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Grow a Winter Veggie Garden

Grow a Winter Veggie Garden

Posted by Michele Zagorski on 1st Sep 2016

Reposting in time for you to get your winter garden started...I haven't been able to garden yet this year, and probably won't have a winter garden, but wanted to share...

Do you love to garden like I do?  

Have you ever tried to extend your veggie garden right through the winter?  I'm giving it a go this year and you can, too!

We live in Southern Oregon, right next to fact, one of our property lines is the Oregon/California border, and the first 15 feet or so of our driveway is in California! Our property is in the beautiful Colestin Valley.  It looks like this:

Anyways, we have relatively mild winters here, so a greenhouse isn't necessary to grow our veggies year round.  We will at some point need to cover the beds with plastic, though.

I can't grow my favorite veggie:tomatoes, or any other heat-loving veggies, but there are plenty of nutritious and delicious cold-hardy crops, and September happens to be the perfect month for planting!

I took a selfie with this beautiful heirloom Brandywine tomato because it was almost as big as my head!

Just clean out one of your veggie beds that is finishing up for the season, or use an empty one. We left two beds fallow for this purpose.  

Actually,  I just never got to planting them...OK, that's not totally true, either.  I planted them in the spring, but a naughty chicken snuck in and ate all my seedlings and dug holes in the bed.  I was too frustrated to think about doing it all over again, so I made lemonade out of lemons by deciding those beds would 'rest' for the summer and be perfectly ready for winter planting!  Worked for me. ;)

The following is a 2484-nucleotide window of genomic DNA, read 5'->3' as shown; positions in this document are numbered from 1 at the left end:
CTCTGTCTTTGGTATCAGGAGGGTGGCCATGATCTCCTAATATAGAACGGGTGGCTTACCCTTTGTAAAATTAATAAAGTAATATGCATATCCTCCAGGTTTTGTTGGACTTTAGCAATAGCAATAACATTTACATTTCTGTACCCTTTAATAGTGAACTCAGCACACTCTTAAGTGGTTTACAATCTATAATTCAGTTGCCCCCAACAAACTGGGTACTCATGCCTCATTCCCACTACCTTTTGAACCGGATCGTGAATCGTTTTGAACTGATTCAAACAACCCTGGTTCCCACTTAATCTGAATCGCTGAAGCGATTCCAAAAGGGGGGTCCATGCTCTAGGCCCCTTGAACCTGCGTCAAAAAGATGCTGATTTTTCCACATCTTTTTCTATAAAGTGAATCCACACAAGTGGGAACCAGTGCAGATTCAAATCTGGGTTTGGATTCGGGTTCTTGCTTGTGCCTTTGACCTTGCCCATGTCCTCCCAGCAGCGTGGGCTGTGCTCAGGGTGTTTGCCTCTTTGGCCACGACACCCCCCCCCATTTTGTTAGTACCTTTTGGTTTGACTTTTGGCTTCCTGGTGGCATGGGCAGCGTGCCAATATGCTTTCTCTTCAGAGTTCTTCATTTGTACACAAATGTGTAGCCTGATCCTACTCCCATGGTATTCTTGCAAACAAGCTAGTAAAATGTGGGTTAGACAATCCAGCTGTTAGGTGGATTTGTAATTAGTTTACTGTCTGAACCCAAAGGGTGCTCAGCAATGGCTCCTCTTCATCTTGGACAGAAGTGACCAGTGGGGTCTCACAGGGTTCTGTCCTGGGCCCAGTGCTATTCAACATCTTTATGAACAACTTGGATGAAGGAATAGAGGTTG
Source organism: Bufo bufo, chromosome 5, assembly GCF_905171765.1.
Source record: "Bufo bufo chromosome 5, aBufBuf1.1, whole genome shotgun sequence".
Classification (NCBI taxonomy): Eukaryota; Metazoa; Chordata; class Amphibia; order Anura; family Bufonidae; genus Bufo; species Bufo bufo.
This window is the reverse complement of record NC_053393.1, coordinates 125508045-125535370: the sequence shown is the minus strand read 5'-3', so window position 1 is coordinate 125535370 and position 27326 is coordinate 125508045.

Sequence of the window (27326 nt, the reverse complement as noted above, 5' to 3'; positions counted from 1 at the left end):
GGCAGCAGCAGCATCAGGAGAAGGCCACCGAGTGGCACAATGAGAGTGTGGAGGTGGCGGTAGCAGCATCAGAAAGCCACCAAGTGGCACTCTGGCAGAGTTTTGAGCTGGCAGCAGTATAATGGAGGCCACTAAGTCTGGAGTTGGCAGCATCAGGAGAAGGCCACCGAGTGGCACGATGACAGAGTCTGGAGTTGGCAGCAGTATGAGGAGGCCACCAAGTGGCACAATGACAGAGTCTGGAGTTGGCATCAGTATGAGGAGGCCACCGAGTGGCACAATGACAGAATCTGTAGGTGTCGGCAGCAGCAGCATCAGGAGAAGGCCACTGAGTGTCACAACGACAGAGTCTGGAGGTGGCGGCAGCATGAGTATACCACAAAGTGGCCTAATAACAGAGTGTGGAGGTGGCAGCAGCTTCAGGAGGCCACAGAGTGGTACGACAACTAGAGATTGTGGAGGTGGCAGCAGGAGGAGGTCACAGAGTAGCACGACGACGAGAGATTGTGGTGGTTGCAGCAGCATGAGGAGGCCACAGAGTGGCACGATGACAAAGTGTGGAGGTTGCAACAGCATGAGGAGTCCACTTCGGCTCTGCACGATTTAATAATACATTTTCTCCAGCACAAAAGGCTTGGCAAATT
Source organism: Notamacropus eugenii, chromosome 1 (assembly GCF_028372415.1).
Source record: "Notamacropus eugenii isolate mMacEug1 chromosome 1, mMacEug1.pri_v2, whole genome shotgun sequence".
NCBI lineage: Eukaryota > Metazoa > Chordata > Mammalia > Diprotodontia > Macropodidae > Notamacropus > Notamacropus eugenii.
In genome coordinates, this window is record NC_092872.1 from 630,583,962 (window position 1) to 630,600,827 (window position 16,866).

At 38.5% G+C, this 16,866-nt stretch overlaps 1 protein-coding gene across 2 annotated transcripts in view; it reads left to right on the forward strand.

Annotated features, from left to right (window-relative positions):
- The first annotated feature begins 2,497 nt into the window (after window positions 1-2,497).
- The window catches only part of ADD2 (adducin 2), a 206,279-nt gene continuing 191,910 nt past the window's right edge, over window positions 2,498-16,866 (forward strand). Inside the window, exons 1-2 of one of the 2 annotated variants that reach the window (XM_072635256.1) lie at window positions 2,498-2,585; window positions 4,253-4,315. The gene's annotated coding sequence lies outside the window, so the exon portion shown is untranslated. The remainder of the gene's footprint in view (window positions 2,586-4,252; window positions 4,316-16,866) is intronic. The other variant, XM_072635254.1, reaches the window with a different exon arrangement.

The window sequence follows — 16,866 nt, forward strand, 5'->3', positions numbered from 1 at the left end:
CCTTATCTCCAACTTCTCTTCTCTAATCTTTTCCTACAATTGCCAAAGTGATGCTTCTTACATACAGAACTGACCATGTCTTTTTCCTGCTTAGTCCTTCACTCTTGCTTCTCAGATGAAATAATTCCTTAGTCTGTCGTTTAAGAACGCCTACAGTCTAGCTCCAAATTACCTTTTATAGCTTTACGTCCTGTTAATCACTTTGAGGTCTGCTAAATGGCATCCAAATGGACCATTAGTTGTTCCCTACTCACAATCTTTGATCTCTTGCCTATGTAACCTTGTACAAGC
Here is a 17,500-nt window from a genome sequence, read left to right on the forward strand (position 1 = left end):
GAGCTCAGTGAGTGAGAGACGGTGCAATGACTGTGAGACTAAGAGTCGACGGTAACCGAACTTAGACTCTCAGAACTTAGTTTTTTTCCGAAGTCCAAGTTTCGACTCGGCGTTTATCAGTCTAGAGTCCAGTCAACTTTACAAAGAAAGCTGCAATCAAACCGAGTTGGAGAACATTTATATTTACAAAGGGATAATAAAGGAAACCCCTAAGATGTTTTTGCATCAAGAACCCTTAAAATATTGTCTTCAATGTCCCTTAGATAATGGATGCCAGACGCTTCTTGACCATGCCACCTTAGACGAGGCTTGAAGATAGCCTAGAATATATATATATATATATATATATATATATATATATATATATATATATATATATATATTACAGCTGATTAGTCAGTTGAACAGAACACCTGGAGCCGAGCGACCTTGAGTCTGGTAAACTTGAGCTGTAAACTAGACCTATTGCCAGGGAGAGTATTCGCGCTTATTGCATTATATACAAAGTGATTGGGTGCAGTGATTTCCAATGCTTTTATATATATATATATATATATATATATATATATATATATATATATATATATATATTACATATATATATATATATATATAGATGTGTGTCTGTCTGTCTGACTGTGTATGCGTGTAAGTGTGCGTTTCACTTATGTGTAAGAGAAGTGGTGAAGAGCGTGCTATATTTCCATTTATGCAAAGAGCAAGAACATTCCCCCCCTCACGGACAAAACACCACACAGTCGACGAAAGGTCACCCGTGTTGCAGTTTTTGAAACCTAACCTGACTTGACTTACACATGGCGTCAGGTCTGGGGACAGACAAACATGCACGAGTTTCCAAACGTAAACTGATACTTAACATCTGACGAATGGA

These are the yummy veggies we chose for our Winter Garden:



~mixed lettuces


~rutabaga (Who loves rutabaga...raise your hand!)



By the way, if you plant only one thing in a winter garden, make it onions!  If you've never tasted the delicious sweetness and onionyness (I don't think that's a real word, but I'm running with it) of a homegrown onion, you must!  Plus, you don't have to do a thing with them except leave them in the ground all winter.  

If you're local, I have to mention the best veggie gardening book you will ever own: 

Garden Guide for the Rogue Valley 

written by Master Gardeners.

Garden Guide for the Rogue Valley

There's a section called Understanding Your Land with great advice on how to do things like composting and using cover crops, or where to locate your garden.

Another section on Deciding What to Grow covers warm and cool season crops, companion planting, crop rotation, and just about every other topic you'll need to be successful. 

(Yes, after planting this time, we fortified it like Fort Knox with bird netting and a perimeter chicken fence!)

But, my favorite section is the Calendar, with a guide for each month that tells you exactly what you need to do, step by step.  For instance, there are four pages for September on what to harvest, what to direct seed, what to transplant, and how to control pests and diseases that you may encounter that month.  In addition, it gives you information on each veggie and how to plant it.  It even lists the average minimum and maximum temps for the month and average precipitation!  It's all spelled out so simply that it's like the Southern Oregon 'Gardening For Dummies'!  It's got everything you need to know how to garden year round.

I got my book at a local Grange Co-op, but you can learn where to get a copy and check out some sample pages here.  

Even if you live in colder climates, it's still possible to have a winter veggie garden.  Check out this page at Mother Earth News for tips on gardening in your zone.

I have to say, it's so fun to think about eating a salad, or picking some kale to throw in the blender for a smoothie in November from my garden!

So, are you going to give it a try?  Let me know how it goes!

Happy gardening!